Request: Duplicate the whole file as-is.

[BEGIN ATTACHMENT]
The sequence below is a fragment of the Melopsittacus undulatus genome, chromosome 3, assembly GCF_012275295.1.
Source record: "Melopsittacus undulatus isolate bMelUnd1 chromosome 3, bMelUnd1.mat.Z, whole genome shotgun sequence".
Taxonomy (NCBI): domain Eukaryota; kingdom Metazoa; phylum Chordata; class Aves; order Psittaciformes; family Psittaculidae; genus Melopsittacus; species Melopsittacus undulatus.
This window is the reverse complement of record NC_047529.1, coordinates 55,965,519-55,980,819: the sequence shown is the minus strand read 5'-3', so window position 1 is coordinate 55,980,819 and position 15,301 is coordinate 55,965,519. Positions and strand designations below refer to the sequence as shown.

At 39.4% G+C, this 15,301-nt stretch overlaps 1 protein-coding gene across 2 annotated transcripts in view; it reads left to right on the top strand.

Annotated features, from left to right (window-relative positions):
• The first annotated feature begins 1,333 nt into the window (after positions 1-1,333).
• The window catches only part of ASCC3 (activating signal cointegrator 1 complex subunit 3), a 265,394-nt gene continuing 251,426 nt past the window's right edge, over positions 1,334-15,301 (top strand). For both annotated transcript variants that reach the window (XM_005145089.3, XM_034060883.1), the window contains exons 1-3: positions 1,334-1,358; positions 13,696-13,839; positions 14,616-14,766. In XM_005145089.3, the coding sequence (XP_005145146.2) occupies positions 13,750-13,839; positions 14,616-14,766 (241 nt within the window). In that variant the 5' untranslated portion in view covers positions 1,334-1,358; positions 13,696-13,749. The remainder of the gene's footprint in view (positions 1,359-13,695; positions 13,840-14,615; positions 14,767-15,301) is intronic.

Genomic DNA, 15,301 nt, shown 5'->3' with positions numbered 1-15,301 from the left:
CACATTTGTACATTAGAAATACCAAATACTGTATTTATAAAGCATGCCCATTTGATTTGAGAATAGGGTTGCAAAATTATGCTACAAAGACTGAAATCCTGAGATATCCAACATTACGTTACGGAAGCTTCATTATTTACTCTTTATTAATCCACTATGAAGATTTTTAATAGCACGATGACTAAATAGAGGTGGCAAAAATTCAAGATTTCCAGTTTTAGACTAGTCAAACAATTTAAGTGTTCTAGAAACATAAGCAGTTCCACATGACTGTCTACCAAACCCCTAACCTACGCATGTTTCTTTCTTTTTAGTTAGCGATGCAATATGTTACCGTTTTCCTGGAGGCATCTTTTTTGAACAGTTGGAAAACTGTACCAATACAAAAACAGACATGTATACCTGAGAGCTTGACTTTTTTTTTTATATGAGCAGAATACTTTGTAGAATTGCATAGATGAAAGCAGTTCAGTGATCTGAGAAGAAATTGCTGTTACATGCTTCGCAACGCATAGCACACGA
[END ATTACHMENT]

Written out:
The sequence below is a fragment of the Melopsittacus undulatus genome, chromosome 3, assembly GCF_012275295.1.
Source record: "Melopsittacus undulatus isolate bMelUnd1 chromosome 3, bMelUnd1.mat.Z, whole genome shotgun sequence".
Taxonomy (NCBI): domain Eukaryota; kingdom Metazoa; phylum Chordata; class Aves; order Psittaciformes; family Psittaculidae; genus Melopsittacus; species Melopsittacus undulatus.
This window is the reverse complement of record NC_047529.1, coordinates 55,965,519-55,980,819: the sequence shown is the minus strand read 5'-3', so window position 1 is coordinate 55,980,819 and position 15,301 is coordinate 55,965,519. Positions and strand designations below refer to the sequence as shown.

At 39.4% G+C, this 15,301-nt stretch overlaps 1 protein-coding gene across 2 annotated transcripts in view; it reads left to right on the top strand.

Annotated features, from left to right (window-relative positions):
• The first annotated feature begins 1,333 nt into the window (after positions 1-1,333).
• The window catches only part of ASCC3 (activating signal cointegrator 1 complex subunit 3), a 265,394-nt gene continuing 251,426 nt past the window's right edge, over positions 1,334-15,301 (top strand). For both annotated transcript variants that reach the window (XM_005145089.3, XM_034060883.1), the window contains exons 1-3: positions 1,334-1,358; positions 13,696-13,839; positions 14,616-14,766. In XM_005145089.3, the coding sequence (XP_005145146.2) occupies positions 13,750-13,839; positions 14,616-14,766 (241 nt within the window). In that variant the 5' untranslated portion in view covers positions 1,334-1,358; positions 13,696-13,749. The remainder of the gene's footprint in view (positions 1,359-13,695; positions 13,840-14,615; positions 14,767-15,301) is intronic.

Genomic DNA, 15,301 nt, shown 5'->3' with positions numbered 1-15,301 from the left:
CACATTTGTACATTAGAAATACCAAATACTGTATTTATAAAGCATGCCCATTTGATTTGAGAATAGGGTTGCAAAATTATGCTACAAAGACTGAAATCCTGAGATATCCAACATTACGTTACGGAAGCTTCATTATTTACTCTTTATTAATCCACTATGAAGATTTTTAATAGCACGATGACTAAATAGAGGTGGCAAAAATTCAAGATTTCCAGTTTTAGACTAGTCAAACAATTTAAGTGTTCTAGAAACATAAGCAGTTCCACATGACTGTCTACCAAACCCCTAACCTACGCATGTTTCTTTCTTTTTAGTTAGCGATGCAATATGTTACCGTTTTCCTGGAGGCATCTTTTTTGAACAGTTGGAAAACTGTACCAATACAAAAACAGACATGTATACCTGAGAGCTTGACTTTTTTTTTTATATGAGCAGAATACTTTGTAGAATTGCATAGATGAAAGCAGTTCAGTGATCTGAGAAGAAATTGCTGTTACATGCTTCGCAACGCATAGCACACGA